> small landscape you may wish to play with is a forest. Use the LEGO trees
> in a set and place them in a uniform sized space, then give kids options of
> "developing" the site. Let them decide to keep or not keep the trees. The
> computer game, Simcity and Simpark does this in a more elaborate fashion.
> I'm pretty simple minded, so I still cling to ideals like that I found in
> Giono's THE MAN WHO PLANTED TREES. Go out, fix the earth.....
> Ron Hirschi
> On 30 October, Barbara Justiss wrote:
> My partner and I team teach at Texas Tech University, in a
> practicum class appropriately named the ARTERY. We have been teaching a
> unit based on the concept of a TIME CAPSULE. Students produce artworks from
> a variety of time periods, and for an exhibit, they will choose artworks
> which will be placed in a TIME CAPSULE. We have been having a difficult
> time connecting the concept of the lesson with Ecological issues. It
> occurred to us, however, that the lessons had everything to do with
> ecology. The Earth could be considered a very large TIME CAPSULE and we are
> all leaving artifacts for future generations to "discover." It really all
> depends on whether or not we want them to find art or garbage as our
> legacy.
> Karen Keifer-Boyd, Ph.D.
> Texas Tech University
> Dept. of Art, Box 42081
> Lubbock, TX 79409-2081
> (806)742-3010 (phone)
> (806)742-1971 (fax)
> KarenKB (email)
> ------------------------------
> Date: Sun, 7 Dec 1997 20:08:19 -0500
> From: kate/Ron Hirschi <gresham.10>
> Subject: Re:trees, birdhouses, campus ecology, ect.
> Lynn,
> I agree partially with your ideas along the river. But, as I watch the old
> trees fall into the river naturally, I see them finding their own way into
> the overall scheme of things. So, when we place logs into the river to
> mimic this natural behaviour of trees, maybe it is just best to let the
> logs fall. They simply fall for the river, not for us and isn't that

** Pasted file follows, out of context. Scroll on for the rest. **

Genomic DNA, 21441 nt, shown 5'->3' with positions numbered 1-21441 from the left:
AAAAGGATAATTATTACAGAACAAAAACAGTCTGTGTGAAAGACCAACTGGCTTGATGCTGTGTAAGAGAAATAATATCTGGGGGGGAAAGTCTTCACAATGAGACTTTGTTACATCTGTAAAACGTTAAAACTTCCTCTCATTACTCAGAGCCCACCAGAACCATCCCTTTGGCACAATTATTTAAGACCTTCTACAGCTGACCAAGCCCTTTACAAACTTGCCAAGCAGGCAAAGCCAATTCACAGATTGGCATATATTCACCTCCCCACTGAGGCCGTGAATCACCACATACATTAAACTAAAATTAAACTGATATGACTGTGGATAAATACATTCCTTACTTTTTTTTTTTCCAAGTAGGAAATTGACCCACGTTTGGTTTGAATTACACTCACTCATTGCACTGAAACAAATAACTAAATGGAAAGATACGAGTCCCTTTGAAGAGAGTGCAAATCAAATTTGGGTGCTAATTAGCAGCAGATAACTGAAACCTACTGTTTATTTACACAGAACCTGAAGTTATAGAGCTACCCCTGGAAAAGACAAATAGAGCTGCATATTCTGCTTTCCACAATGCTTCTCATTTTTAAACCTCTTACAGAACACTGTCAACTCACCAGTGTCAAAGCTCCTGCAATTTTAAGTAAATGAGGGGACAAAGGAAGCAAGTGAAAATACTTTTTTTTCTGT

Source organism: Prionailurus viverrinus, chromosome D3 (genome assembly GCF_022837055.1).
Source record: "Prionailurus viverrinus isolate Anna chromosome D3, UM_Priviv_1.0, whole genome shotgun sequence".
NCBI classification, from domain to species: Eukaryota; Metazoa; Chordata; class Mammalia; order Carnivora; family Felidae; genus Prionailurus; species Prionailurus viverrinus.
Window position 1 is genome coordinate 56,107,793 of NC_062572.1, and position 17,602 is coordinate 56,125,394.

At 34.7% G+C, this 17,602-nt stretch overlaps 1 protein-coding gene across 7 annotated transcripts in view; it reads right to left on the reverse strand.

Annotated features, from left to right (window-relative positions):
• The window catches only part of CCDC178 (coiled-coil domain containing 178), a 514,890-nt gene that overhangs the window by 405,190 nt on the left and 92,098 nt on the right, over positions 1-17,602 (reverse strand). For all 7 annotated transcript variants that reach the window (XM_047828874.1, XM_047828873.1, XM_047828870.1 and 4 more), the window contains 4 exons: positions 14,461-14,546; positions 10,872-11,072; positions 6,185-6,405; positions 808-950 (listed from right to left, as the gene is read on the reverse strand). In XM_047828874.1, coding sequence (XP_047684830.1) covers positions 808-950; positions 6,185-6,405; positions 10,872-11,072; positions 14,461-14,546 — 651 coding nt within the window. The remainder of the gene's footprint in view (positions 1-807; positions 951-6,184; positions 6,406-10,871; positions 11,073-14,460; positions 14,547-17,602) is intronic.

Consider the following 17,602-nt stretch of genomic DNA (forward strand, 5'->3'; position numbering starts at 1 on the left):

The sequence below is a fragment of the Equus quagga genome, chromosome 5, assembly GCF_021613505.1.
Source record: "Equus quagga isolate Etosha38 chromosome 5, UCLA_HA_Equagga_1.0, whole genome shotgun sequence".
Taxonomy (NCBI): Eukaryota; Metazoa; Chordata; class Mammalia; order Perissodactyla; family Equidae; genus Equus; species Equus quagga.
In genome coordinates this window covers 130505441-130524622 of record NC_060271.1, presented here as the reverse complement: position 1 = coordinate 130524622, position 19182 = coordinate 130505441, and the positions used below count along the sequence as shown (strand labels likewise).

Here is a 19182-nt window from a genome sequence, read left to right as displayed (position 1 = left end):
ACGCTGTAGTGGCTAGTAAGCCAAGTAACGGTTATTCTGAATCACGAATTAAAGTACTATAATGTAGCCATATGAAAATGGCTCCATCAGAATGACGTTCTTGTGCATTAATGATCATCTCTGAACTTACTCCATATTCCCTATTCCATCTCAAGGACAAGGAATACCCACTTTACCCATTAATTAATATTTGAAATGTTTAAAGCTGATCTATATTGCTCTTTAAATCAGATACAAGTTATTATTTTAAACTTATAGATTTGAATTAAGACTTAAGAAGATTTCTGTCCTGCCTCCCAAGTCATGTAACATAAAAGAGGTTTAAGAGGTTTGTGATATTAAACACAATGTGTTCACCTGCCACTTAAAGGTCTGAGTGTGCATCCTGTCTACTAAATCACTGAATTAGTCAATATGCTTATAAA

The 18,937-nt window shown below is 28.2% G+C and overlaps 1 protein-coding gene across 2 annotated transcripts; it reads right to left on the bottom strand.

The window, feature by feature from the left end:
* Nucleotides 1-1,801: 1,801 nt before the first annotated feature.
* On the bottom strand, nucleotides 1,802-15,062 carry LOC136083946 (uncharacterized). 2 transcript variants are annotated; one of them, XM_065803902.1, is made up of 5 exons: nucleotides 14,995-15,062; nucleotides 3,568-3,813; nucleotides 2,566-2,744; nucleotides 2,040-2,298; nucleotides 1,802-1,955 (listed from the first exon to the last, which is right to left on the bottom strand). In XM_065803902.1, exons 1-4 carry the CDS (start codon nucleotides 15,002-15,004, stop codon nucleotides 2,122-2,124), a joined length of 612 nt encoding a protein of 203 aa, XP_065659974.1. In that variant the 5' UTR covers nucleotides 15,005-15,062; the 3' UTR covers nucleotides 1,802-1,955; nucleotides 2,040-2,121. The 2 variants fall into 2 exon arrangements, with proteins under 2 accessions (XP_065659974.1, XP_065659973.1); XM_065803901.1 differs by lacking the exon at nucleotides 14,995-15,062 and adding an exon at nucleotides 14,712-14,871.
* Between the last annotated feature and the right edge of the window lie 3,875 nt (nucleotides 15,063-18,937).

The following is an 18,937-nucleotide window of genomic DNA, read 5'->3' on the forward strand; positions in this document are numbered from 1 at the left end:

> aesthetic you mention just for us? Maybe we can call attention from a
> distance so as not to disturb the simple acts we wish to see continue. As
> if our hands were not present.
> Ron Hirschi
> ------------------------------
> Date: Sun, 7 Dec 1997 20:08:47 -0500
> From: kate/Ron Hirschi <gresham.10>
> Subject: A&E.A: Our Issue
> Lyndsay et al,
> There's got to be some artists like Nan McNutt down south - Nan has taken
> several basic Northwest Coast Indian artforms and turned them into great
> story/design basics/activity books for elementary age kids. See her books
> as samples that might form the basis for some southwest works of your own?
> Her Button Blanket book is especially nice.
> Ron Hirschi
> On 3 November, Bryce M. Downing wrote:
> The native peoples of the Southwest have incorporated into their
> cultures a great respect and love for the environment in which they live.
> This is evident in their performance and creation of stories, rituals,
> dances and, of course, artwork.
> These same ideas can be shown to elementary school children. By
> using the traditions of the Southwestern peoples as examples, we may also
> be able to gain a similar respect for our environment. It is our goal to
> create a lesson sequence which will allow children to experience and
> understand these traditions, and, consequently, gain a greater respect for
> the world in which they live.
> If anyone has an idea, comment, or suggestion, please let us know.
> Your help would be greatly appreciated.
> The individuals in our group are: Lindsay Crelman, Anel Castro, Belia
> Camacho and Bryce Downing.
> ------------------------------
> Date: Sun, 7 Dec 1997 20:09:16 -0500
> From: kate/Ron Hirschi <gresham.10>
> Subject: Re:A&E.A (reply to Susan Stinson)
> Susan,